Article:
The books don't outright say it, and that's the problem. It presents WBL as a guideline, but doesn't say which items PCs are supposed to have, or what happens when a DM radically deviates from the guideline.
The answer is there if you put 2 and 2 together, either via experience (how I figured it out) or via algebra.
Fact of the matter is ... there is no inherent need for magic items.. save that set up by the GameMaster in setting up challenges. It is incumbent on that gamemaster to provide his players the options of getting ready for those challenges. And there are a lot of ways to make that provision. Mass magic item purchase by order isn't the only tool in that particular box.
The fact of the matter is that there are ways around the game's reliance upon magical items, but to say that "there's no need of magical items" in a place where inexperienced DMs may be reading is very misleading, at best. At worst, it's downright disingenuous.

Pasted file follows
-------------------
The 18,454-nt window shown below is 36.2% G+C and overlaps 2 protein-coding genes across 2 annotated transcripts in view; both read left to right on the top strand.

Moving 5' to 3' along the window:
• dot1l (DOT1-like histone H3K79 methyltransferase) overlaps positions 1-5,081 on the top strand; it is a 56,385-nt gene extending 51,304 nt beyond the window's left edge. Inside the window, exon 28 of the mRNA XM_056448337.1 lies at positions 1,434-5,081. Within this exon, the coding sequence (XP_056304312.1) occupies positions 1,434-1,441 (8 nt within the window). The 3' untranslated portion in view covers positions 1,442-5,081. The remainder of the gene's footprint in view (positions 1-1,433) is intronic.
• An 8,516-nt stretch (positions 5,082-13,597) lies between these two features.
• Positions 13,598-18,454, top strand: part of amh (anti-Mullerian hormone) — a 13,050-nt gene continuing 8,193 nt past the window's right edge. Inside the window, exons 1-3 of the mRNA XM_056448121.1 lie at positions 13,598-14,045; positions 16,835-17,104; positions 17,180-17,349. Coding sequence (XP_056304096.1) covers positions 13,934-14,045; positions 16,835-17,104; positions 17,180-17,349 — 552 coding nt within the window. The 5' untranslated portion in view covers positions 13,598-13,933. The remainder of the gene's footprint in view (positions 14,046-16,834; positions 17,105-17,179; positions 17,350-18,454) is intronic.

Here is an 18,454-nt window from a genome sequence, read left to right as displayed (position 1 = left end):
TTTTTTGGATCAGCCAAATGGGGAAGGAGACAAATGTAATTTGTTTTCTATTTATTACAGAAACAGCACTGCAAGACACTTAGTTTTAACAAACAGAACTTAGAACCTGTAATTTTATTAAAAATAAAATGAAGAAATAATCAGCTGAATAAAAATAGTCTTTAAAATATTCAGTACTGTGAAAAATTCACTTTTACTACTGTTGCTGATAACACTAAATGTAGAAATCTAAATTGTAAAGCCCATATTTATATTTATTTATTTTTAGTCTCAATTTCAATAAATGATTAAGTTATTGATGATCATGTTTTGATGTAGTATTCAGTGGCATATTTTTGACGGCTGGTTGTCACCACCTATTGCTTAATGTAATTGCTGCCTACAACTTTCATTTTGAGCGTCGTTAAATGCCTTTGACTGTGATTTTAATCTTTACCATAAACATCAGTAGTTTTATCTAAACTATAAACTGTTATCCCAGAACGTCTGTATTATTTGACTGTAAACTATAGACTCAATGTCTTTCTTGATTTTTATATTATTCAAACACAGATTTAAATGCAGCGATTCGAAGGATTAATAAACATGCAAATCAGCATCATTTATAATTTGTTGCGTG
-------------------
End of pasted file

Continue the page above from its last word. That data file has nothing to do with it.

Very experienced DMs can be stingy with magical items by relying on their own assessment of PC vs. monster capabilities rather than on CR, but the result is glass cannon combat. Which may be what you're looking for, but it's very different from standard combat. WARNING: Attempting this without enough DM experience is likely to result in frequent TPKs.
Or a DM can institute some kind of inherent bonus house rule to take the place of the Big Six items; there are a few of these floating around the forums, so this is viable for inexperienced DMs. Regardless of a DM's experience, this is the solution I personally advocate, because it doesn't change combat dynamics or much of anything else.
Adamantine Dragon wrote: